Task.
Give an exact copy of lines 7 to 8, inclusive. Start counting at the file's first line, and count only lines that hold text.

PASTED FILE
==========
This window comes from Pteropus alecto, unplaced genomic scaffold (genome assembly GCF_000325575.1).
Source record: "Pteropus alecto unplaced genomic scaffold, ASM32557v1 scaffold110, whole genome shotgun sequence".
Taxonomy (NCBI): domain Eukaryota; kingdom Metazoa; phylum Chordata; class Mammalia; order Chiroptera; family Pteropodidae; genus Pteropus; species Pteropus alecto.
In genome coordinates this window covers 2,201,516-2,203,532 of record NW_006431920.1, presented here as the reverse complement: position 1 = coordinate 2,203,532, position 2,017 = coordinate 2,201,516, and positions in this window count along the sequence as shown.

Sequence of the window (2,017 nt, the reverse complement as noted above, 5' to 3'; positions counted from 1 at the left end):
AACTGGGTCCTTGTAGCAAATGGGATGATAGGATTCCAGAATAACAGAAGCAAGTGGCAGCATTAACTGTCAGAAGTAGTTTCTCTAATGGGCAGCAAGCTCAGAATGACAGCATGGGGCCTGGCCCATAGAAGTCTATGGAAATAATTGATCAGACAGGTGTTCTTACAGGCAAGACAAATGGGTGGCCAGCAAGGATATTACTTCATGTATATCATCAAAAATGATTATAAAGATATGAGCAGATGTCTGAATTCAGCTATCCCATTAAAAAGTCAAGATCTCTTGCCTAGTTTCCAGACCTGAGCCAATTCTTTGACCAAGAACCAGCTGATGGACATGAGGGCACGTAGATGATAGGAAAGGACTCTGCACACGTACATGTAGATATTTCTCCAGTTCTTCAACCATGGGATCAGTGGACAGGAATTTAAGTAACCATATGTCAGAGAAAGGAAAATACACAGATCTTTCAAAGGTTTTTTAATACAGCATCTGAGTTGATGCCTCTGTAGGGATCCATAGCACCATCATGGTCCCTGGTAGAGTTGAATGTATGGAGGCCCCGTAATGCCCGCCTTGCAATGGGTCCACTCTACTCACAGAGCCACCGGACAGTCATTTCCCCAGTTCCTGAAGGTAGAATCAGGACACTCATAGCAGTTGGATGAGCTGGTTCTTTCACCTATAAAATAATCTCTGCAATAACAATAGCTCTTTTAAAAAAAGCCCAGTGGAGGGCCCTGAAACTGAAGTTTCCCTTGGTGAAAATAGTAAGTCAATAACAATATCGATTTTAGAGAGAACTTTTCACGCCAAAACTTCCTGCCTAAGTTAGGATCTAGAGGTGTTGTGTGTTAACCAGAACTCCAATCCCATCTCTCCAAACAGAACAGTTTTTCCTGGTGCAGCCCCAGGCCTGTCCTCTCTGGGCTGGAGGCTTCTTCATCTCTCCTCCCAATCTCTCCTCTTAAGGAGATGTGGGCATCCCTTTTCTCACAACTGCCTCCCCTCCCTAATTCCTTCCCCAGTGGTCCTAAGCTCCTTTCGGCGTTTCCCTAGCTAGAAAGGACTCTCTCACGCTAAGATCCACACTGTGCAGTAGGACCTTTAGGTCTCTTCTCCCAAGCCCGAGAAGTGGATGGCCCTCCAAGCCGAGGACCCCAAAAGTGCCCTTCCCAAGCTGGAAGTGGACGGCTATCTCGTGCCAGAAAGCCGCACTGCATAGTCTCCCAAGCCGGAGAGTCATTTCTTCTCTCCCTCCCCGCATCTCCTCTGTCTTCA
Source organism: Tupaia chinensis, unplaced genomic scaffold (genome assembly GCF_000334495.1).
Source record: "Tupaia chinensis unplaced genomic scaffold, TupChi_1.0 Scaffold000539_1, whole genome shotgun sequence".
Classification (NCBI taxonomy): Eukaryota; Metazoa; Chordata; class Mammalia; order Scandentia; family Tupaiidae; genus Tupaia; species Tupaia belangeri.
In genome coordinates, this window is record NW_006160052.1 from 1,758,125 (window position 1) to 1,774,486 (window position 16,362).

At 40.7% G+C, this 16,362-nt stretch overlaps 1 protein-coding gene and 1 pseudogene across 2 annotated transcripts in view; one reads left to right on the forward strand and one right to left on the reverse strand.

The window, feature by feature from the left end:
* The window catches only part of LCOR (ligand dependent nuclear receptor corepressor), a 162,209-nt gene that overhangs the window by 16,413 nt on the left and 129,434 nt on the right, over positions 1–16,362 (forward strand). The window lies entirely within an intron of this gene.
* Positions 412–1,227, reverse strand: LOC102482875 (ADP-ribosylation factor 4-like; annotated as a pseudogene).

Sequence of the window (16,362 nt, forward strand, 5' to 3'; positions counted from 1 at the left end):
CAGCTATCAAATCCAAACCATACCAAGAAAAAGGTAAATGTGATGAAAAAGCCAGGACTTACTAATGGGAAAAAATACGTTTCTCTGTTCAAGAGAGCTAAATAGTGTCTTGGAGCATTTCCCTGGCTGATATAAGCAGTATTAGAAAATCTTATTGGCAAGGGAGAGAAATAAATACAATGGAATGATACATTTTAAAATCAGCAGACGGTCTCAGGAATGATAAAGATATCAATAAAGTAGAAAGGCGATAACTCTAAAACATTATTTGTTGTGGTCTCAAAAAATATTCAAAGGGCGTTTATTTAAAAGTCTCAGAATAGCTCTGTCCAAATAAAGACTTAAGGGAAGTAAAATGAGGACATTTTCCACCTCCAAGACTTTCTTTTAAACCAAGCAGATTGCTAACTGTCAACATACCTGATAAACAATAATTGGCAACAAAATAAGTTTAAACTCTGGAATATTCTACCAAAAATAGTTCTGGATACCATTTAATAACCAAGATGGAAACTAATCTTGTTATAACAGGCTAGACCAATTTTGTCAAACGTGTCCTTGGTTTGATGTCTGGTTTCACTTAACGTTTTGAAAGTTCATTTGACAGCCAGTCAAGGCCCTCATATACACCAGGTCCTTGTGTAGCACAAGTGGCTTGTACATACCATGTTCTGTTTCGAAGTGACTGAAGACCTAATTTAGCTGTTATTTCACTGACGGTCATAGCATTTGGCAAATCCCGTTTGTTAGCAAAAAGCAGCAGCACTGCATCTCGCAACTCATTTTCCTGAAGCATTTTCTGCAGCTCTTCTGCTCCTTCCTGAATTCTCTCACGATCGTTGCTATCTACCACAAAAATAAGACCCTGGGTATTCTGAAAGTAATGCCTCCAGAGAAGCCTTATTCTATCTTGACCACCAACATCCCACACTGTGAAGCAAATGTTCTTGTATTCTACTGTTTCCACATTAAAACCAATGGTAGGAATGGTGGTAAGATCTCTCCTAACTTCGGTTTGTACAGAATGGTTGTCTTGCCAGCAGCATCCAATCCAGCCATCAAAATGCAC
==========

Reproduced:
Source organism: Tupaia chinensis, unplaced genomic scaffold (genome assembly GCF_000334495.1).
Source record: "Tupaia chinensis unplaced genomic scaffold, TupChi_1.0 Scaffold000539_1, whole genome shotgun sequence".